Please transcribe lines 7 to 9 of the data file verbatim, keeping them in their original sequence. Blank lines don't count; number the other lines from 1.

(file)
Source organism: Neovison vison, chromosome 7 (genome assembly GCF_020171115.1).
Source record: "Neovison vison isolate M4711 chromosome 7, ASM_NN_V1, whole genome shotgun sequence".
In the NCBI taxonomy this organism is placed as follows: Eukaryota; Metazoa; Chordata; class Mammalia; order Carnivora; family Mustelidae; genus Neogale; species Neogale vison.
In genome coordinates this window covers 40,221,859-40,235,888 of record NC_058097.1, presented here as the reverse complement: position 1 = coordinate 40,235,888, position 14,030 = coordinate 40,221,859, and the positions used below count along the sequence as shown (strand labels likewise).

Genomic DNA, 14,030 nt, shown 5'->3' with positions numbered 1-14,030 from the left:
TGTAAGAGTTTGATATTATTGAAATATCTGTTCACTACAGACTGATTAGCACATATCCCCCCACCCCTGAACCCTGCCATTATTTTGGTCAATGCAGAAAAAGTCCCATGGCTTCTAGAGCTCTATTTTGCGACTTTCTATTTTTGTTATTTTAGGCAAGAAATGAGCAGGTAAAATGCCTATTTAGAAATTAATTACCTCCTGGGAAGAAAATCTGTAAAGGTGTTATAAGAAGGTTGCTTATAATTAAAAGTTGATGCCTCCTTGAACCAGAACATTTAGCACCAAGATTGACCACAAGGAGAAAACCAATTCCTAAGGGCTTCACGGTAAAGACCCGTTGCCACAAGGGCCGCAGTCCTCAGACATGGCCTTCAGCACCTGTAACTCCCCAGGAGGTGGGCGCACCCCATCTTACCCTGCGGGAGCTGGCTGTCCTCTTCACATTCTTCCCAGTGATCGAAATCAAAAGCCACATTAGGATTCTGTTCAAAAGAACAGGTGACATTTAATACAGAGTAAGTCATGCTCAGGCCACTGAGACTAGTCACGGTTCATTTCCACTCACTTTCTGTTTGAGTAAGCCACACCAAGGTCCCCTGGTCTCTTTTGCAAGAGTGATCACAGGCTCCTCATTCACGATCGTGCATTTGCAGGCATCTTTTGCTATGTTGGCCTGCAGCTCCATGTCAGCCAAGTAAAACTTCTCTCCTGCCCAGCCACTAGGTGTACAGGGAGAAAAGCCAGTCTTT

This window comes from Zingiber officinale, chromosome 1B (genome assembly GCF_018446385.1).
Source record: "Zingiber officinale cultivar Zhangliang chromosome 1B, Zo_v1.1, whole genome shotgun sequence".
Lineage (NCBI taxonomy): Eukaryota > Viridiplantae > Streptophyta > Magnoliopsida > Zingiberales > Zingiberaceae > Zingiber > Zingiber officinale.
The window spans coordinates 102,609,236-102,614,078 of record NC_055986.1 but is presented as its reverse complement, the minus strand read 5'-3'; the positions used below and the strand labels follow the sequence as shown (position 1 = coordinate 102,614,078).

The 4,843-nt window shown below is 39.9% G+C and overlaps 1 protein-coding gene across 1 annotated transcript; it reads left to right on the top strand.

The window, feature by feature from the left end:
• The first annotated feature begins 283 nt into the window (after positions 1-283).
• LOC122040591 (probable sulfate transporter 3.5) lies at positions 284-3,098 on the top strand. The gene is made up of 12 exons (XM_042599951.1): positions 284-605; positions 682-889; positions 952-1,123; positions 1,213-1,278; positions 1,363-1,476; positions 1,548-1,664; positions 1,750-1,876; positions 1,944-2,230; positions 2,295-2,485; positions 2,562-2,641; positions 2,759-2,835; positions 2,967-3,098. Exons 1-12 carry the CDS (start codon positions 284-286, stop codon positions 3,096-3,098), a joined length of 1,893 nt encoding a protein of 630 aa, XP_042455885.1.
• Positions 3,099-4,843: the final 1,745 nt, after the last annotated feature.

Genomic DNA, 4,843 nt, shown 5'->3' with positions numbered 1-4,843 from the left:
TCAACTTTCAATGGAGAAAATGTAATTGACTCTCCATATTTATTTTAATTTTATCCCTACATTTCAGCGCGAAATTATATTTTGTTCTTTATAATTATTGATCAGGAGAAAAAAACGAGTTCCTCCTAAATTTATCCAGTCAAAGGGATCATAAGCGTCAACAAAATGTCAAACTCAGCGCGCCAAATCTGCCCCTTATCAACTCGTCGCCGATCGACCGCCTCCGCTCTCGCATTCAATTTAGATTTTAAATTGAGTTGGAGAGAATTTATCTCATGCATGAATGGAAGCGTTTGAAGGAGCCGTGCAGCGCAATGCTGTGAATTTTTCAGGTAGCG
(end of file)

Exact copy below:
This window comes from Zingiber officinale, chromosome 1B (genome assembly GCF_018446385.1).
Source record: "Zingiber officinale cultivar Zhangliang chromosome 1B, Zo_v1.1, whole genome shotgun sequence".
Lineage (NCBI taxonomy): Eukaryota > Viridiplantae > Streptophyta > Magnoliopsida > Zingiberales > Zingiberaceae > Zingiber > Zingiber officinale.